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Occupational Stress and Burnout Between Male and Female Police Officers: Are There Any Gender Differences?

NCJ Number
Policing: An International Journal of Police Strategies and Management Volume: 30 Issue: 4 Dated: 2007 Pages: 672-691
William P. McCarty; Brett E. Garland; Jihong Zhao
Date Published
20 pages
This study explored the differences that influence occupational stress and burnout for male and female police officers.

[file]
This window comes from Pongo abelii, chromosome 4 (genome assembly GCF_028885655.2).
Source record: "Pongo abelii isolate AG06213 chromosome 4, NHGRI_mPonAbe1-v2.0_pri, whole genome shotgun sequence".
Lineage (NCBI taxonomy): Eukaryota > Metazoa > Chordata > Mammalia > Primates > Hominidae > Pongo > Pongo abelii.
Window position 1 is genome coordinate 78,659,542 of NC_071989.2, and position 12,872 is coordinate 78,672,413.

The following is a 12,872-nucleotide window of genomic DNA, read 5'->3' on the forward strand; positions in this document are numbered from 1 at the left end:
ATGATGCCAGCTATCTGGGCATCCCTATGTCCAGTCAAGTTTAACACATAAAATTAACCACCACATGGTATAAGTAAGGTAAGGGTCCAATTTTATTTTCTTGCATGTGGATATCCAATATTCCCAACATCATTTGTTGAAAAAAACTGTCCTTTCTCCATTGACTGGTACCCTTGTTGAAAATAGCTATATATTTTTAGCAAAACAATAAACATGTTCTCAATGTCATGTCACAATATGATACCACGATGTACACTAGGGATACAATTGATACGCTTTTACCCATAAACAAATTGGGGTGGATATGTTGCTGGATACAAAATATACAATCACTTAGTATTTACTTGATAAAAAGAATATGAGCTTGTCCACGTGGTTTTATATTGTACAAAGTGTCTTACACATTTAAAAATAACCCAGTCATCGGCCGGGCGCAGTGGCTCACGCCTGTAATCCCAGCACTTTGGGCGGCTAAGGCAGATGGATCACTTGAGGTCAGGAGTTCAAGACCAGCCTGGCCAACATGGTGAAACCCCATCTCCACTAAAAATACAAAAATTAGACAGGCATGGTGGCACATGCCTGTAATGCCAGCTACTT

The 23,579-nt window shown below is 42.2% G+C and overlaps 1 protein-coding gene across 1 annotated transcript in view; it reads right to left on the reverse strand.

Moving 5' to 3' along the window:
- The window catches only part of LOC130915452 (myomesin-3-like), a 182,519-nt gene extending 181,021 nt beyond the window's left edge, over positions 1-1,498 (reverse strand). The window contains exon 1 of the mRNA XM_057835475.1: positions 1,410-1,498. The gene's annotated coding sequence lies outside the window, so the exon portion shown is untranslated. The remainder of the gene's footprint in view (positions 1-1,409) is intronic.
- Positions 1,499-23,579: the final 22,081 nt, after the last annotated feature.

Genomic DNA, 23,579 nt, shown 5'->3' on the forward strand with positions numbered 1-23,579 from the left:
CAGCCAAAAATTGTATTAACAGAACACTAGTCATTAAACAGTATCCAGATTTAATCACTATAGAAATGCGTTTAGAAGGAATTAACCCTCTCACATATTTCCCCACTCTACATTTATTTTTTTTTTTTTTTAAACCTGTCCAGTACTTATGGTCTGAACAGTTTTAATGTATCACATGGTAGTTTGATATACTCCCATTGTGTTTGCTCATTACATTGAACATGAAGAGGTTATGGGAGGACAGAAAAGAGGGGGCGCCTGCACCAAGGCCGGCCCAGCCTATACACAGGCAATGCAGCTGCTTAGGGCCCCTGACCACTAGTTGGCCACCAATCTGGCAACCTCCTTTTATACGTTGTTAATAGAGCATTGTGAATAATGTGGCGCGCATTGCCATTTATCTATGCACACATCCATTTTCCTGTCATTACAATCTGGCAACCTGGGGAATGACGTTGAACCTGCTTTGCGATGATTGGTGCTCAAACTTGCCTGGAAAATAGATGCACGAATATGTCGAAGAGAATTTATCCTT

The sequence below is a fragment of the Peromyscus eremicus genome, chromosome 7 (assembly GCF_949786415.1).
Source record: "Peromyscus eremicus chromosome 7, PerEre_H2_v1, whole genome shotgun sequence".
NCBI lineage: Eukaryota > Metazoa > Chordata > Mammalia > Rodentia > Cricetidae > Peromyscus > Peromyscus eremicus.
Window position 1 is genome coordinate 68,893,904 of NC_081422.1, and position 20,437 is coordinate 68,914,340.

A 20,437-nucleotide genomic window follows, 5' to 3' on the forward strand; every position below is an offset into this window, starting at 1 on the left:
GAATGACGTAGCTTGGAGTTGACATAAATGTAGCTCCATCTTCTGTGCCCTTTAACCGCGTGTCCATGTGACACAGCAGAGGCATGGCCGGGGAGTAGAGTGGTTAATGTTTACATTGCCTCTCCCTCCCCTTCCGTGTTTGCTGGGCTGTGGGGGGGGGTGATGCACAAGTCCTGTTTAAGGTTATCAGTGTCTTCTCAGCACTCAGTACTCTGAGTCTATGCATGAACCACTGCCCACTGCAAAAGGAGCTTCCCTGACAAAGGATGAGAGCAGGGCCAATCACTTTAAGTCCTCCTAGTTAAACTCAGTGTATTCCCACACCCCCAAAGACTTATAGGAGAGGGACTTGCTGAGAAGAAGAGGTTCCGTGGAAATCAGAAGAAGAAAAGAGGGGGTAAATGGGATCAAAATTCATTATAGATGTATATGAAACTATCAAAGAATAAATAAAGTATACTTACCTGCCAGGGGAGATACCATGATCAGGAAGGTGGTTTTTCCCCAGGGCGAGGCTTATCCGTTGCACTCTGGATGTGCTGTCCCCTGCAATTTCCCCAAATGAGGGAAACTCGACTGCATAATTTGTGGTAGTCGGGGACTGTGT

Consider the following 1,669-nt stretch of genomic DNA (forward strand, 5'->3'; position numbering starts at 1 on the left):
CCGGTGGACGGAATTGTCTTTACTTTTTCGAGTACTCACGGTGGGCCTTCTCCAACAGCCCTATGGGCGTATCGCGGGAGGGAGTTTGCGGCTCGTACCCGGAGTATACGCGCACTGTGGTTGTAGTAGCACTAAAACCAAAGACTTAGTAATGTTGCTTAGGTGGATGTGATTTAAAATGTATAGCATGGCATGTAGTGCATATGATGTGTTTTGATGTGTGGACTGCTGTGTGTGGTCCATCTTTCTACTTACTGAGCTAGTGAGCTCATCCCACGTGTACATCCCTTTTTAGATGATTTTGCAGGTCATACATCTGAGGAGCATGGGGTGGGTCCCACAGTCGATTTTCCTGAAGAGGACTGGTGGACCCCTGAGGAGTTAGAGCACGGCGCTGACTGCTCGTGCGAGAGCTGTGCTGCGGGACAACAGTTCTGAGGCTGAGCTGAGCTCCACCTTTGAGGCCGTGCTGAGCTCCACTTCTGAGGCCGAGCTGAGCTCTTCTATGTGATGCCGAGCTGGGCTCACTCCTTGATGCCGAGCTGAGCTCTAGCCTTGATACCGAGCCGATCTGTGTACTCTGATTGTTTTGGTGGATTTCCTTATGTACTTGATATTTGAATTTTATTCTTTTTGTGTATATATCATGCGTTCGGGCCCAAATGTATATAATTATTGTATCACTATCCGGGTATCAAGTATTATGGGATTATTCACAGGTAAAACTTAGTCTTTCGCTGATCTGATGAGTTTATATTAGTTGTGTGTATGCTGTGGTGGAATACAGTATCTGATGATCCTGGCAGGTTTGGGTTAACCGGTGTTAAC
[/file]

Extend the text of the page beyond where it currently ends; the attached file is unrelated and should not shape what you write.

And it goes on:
The findings indicate that although slight differences were found in the measures of work-related stress and burnout across gender, the levels of work-related stress and burnout reported by female officers were not significantly different than those reported by male officers. Given that female officers may face a more stressful organization environment, levels of stress and burnout reported by male and female officers are often similar. Multiple gender differences in the predictors of work-related stress and burnout among law enforcement officers were detected. The ethnicity variable was significant in the female officer burnout model indicating that African-American female officers reported higher levels of burnout than their White female counterparts. The ethnicity variable was not a significant predictor of burnout among the sample of male officers. Negative exposure variables were a significant predictor of burnout among female officers, but it was not a significant predictor of work-related stress among female officers. Making violent arrests, attending a police funeral, or the possibility of shooting someone may have a more profound and long-lasting effect on female officers, creating a sense of burnout, as opposed to a short-term effect, as measured by the work-related stress variable. While differences were detected between the predictors of male and female officer work-related stress, similarities also existed. Destructive coping mechanisms and perceptions of unfairness were the most important predictors of work-related stress for both male and female officers. Work-related stress was the most important predictor of burnout for both male and female officers. Programs and policies should seek to provide interventions that prevent stress and burnout among police officers, especially among minority female officers who have the lowest overall average rating on the camaraderie variable. Data were collected from a sample of police officers working in a large metropolitan department. Limitations and suggestions for future research are detailed. Tables, references, appendix